I have learned the hard way that any comment on COVID-19 that doesn’t start, continue and end with a passionate denunciation of people who don’t social distance will be met with a torrent of ‘offensive nonsense’, ‘defending the indefensible’ and ‘ignorant bluster’. I was ready for more of the same when I responded to the fallout of WeddingGate, but what took me more by surprise was the backlash I got on Stamford Hill WhatsApp groups for this tweet, in which I commented positively on the journalistic standards of the infamous Jewish News expose. Though this was left out of the screenshots whizzing their way around local social media, my point was to demonstrate by way of comparison the sheer disgrace of how the Jewish Chronicle has responded. In a forthcoming article, I will explain why I think the proposed boycott of the Jewish News is a bad idea, but first I want to draw attention here to what really hostile media coverage looks like.
Whilst the Jewish News observed journalistic ethics as they are generally understood, the same absolutely cannot be said of the Jewish Chronicle. At the same time as the Jewish News was putting together its detailed report, the JC went straight to the gutter, sending cameramen to stand outside grocery shops and take snaps of minors, which they then splashed – Daily Star style – all over their home page.
This, however, was just the first step, for what followed was an opinion piece by Daniel Greenberg calling on Charedim to be disowned by all other Jews on the grounds that they have “no connection with Jewish law or values and has become simply a self-indulgent and dangerous sect.” Daniel Greenberg’s complicated and emotionally fraught relationship with the Charedi community is a subject in and of itself. He has a developed a religious vision, that he has elaborated on his blog, which consists of Judaism returning to its core values by jettisoning an ill-defined and constantly expanding list of anachronistic practices. He is, of course, welcome to search for his ideal Judaism wherever he wishes, but what makes his argument truly sick is his insistence that Charedim, by merely existing, are standing in the way of his vision and must be kicked out so a better world can emerge. This is the same twisted mentality behind every kind of persecution and all Greenberg had to do to get the Jewish Chronicle to publish it was to tack on a few lines about lockdown violations.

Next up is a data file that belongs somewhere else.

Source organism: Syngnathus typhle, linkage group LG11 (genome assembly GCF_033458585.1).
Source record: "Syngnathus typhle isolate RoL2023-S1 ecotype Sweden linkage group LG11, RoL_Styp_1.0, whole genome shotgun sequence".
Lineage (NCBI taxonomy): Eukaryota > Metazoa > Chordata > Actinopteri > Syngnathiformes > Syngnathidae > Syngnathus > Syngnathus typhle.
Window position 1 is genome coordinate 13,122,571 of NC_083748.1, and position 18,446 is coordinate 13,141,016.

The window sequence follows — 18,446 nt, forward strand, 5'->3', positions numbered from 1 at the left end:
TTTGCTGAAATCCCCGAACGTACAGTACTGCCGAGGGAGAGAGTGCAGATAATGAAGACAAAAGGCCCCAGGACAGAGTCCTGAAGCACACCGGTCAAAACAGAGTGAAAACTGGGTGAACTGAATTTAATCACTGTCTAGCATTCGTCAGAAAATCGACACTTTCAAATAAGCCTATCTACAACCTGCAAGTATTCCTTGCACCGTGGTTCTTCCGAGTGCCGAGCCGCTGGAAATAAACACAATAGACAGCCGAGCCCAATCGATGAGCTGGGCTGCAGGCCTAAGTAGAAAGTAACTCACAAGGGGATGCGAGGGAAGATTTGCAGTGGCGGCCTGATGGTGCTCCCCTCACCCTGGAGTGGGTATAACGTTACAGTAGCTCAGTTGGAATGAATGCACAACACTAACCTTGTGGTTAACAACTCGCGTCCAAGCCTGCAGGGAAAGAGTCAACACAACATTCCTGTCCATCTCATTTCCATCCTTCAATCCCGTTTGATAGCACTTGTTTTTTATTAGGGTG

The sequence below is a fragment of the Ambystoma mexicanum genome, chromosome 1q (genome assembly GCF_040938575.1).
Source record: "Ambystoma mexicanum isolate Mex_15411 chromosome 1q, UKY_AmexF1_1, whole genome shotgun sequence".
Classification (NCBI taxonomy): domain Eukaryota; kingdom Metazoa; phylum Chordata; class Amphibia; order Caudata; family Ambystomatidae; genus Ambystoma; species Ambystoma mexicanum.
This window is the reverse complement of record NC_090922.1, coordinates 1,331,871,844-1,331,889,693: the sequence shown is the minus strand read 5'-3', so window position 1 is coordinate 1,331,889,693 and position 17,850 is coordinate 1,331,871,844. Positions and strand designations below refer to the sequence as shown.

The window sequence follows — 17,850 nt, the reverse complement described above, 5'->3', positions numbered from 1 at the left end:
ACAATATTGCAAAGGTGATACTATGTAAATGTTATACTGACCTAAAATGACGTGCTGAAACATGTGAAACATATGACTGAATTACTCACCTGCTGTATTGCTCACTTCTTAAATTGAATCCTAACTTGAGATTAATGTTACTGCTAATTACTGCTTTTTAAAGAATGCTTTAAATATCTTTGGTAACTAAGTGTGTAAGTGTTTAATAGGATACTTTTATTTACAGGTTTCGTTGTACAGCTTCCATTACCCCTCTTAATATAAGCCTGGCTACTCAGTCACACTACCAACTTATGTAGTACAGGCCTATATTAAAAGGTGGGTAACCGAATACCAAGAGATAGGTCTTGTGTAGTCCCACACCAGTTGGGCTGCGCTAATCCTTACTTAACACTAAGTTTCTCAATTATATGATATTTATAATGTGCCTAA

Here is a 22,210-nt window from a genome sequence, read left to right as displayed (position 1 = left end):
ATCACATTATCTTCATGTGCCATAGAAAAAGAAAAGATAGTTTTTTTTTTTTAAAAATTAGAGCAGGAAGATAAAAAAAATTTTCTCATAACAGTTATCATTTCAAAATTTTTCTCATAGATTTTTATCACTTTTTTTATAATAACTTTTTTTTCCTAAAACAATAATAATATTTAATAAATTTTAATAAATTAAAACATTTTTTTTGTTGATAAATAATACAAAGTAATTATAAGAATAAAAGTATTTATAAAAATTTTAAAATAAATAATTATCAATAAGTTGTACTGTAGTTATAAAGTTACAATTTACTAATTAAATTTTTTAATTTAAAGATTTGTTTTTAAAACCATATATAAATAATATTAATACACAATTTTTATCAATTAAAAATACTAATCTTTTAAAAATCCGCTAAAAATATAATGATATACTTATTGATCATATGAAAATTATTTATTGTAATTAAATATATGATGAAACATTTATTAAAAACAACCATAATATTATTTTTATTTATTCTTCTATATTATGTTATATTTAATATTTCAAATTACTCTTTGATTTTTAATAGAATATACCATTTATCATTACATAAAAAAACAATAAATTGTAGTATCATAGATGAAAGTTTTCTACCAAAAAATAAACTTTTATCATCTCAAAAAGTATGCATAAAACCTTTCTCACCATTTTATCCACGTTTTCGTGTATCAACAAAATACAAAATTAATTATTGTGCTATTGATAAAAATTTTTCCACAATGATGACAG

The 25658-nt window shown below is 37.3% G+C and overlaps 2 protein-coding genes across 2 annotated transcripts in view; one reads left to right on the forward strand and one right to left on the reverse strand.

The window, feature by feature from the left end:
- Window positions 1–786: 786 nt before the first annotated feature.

After sending out the signal that Charedim are an exception to the general taboo on publishing deranged hate rants about groups of people you don’t like, the Jewish Chronicle decided to go the whole hog and penned a leader accusing Charedim of causing antisemitism based on the ‘mistaken impression’ that the good and pure Jews of Bushey have anything to do with us. It is not possible here to fully plumb the depravity of this allegation, but I will attempt to outline the main points.
First of all, the idea is entirely surreal and reveals only the unhealthy, paranoid mindset of those that hold it. Strong support for COVID-lockdown is overwhelmingly concentrated among the educated middle and upper classes, precisely those who are the most queasy about holding minority groups collectively responsible for anything. It is nothing more than a fever dream to suppose that these same people will start blaming the wider Jewish community for the actions of the Charedim. No respectable Jewish Chronicle reader needs to be worried about being disinvited to a prestigious ZOOM seminar about how the new Biden administration will improve diversity in yoga because someone got them mixed up with a Charedi.
Secondly, the Chronicle is completely ignoring the fact that the left-wing anti-zionists who account for the growth of anti-semitism in recent years typically go out of their way to emphasise that they don’t have any problem with Charedim. Despite my own personal support for the state of Israel, I am periodically contacted by Corbynist media outlets who assume that, because I wear a shtreimel, I must be their ally. Indeed, throughout the Corbyn saga, the Charedi community had the option to cut a separate deal with Momentum. Only one man took this deal and his biggest platform was the Chronicle itself. Instead, as a community, we stood side by side with the rest of Anglo Jewry in defending their right not to be bullied at university campuses or Labour party meetings, things of barely any relevance to Stamford Hill.
Third, and most importantly, in making this allegation, the Chronicle makes an outright mockery of the principles upon which they pretend to base their campaigning against anti-semitism. Over and over again they have declared that Jews are never responsible for anti-semitism, only to reveal that only their kind of Jews were included in this category. Over and over again, they attacked the tendency of the Labour leadership to excuse anti-semitic language as the understandable excesses of those angry at Zionism, but they didn’t mean it. When it comes to being angry at Charedim, being outraged means you can say whatever you want.
By contrast, the Jewish News has been careful this time not to allow people who hate Charedim to use COVID as an opportunity to vent their hate, even calling out others who do so. However much we might wish their expose did not exist, we don’t have a leg to stand on in opposing it. What we can, and very much should, do, however, is object to people who feel sick at the sight of someone with peyos and are using these revelations as an excuse to vent decades of built up loathing.
After years of jealously protecting its reputation as a bulwark against bigotry, the Jewish Chronicle, and a fair chunk of the Anglo Jewish community, has let the mask slip: they can’t stand us and they don’t mind saying so. That’s not something anyone else in British society has to put up with and there’s no reason we should be the exception.